The **itp** package implements the Interpolate, Truncate, Project (ITP) root-finding algorithm of Oliveira and Takahashi (2021). Each iteration of the algorithm results in a bracketing interval for the root that is narrower than the previous interval. It’s performance compares favourably with existing methods on both well-behaved functions and ill-behaved functions while retaining the worst-case reliability of the bisection method. For details see the authors’ Kudos summary and the Wikipedia article ITP method.

We use three examples from Section 3 of Oliveira and Takahashi (2021) to illustrate the use of the `itp`

function. Each of these functions has a root in the interval \((-1, 1)\). The function can be supplied either as an R function or as an external pointer to a C++ function.

The Lambert function \(l(x) = xe^x - 1\) is continuous.

The `itp`

function finds an estimate of the root, that is, \(x^*\) for which \(f(x^*)\) is (approximately) equal to 0. The algorithm continues until the length of the interval that brackets the root is smaller than \(2 \epsilon\), where \(\epsilon\) is a user-supplied tolerance. The default is \(\epsilon = 10^{-10}\).

First, we supply an R function that evaluates the Lambert function.

```
# Lambert, using an R function
lambert <- function(x) x * exp(x) - 1
itp(lambert, c(-1, 1))
#> function: lambert
#> root f(root) iterations
#> 0.5671 2.048e-12 8
```

Now, we create an external pointer to a C++ function that has been provided in the `itp`

package and pass this pointer to the function `itp()`

. For more information see the Overview of the itp package vignette.

```
# Lambert, using an external pointer to a C++ function
lambert_ptr <- xptr_create("lambert")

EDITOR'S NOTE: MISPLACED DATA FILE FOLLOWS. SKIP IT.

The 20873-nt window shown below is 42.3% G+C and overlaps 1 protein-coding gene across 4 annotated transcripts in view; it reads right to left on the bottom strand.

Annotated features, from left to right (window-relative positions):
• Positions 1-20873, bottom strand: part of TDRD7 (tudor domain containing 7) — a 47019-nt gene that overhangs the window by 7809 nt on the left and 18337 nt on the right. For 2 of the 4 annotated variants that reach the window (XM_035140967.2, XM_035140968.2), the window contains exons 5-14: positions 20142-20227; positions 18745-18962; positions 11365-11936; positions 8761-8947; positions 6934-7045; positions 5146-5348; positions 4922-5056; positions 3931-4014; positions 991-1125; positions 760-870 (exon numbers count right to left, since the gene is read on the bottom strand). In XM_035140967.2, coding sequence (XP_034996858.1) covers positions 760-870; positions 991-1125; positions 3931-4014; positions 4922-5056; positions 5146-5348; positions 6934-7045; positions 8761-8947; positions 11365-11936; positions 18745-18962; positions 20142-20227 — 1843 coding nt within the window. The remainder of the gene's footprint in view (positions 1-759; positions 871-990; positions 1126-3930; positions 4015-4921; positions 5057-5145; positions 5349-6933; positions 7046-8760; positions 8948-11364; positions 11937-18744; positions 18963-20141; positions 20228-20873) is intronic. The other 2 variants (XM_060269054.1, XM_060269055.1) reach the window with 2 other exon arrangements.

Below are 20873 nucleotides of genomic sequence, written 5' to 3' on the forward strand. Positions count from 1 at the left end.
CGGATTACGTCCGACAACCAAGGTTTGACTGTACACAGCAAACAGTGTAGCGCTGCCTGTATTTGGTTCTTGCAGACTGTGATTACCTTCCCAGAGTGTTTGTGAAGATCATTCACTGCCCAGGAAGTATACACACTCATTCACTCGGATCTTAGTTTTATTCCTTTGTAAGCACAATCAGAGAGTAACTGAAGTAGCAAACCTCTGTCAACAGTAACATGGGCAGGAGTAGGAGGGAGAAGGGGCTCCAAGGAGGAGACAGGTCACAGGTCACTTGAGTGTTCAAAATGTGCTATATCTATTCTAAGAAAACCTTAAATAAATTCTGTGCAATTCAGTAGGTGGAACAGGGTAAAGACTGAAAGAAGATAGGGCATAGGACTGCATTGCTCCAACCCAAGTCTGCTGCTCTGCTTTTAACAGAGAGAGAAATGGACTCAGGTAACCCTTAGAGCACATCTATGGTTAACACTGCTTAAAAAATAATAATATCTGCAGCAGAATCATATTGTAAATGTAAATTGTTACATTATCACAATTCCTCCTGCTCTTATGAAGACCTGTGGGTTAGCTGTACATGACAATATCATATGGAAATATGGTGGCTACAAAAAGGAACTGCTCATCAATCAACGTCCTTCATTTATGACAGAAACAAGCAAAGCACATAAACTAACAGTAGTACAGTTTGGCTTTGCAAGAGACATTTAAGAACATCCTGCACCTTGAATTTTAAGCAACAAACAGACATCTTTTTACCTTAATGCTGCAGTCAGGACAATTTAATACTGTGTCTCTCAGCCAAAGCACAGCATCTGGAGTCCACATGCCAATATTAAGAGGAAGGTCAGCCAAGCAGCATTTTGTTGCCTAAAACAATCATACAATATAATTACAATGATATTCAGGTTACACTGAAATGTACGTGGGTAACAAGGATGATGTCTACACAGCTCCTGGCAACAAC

itp(lambert_ptr, c(-1, 1))
#> function: lambert_ptr
#> root f(root) iterations
#> 0.5671 2.048e-12 8
```

`itp_c`

Also provided is the function `itp_c`

, which is equivalent to `itp`

, but the calculations are performed entirely using C++, and the arguments differ slightly: `itp_c`

has a named required argument `pars`

rather than `...`

and it does not have the arguments `interval`

, `f.a`

or `f.b`

.

```
# Calling itp_c()
res <- itp_c(lambert_ptr, pars = list(), a = -1, b = 1)
res
#> function:
#> root f(root) iterations
#> 0.5671 2.048e-12 8
```

The staircase function \(s(x) = \lceil 10 x - 1 \rceil + 1/2\) is discontinuous.

The `itp`

function finds the discontinuity at \(x = 0\) at which the sign of the function changes. The value of 0.5 returned for the root `res$root`

is the midpoint of the bracketing interval `[res$a, res$b]`

at convergence.

```
# Staircase
staircase <- function(x) ceiling(10 * x - 1) + 1 / 2
res <- itp(staircase, c(-1, 1))
print(res, all = TRUE)
#> function: staircase
#> root f(root) iterations a b f.a
#> 7.404e-11 0.5 31 0 1.481e-10 -0.5
#> f.b precision
#> 0.5 7.404e-11
```

The Warsaw function \(w(x) = I(x > -1)\left(1 + \sin\left(\frac{1}{1+x}\right)\right)-1\) has multiple roots.

When the initial interval is \([-1, 1]\) the `itp`

function finds the root \(x \approx -0.6817\). There are other roots that could be found from a different initial interval.

```
# Warsaw
warsaw <- function(x) ifelse(x > -1, sin(1 / (x + 1)), -1)
itp(warsaw, c(-1, 1))
#> function: warsaw
#> root f(root) iterations
#> -0.6817 -5.472e-11 11
```

To get the current released version from CRAN:

See the Overview of the itp package vignette, which can also be accessed using `vignette("itp-vignette", package = "itp")`

.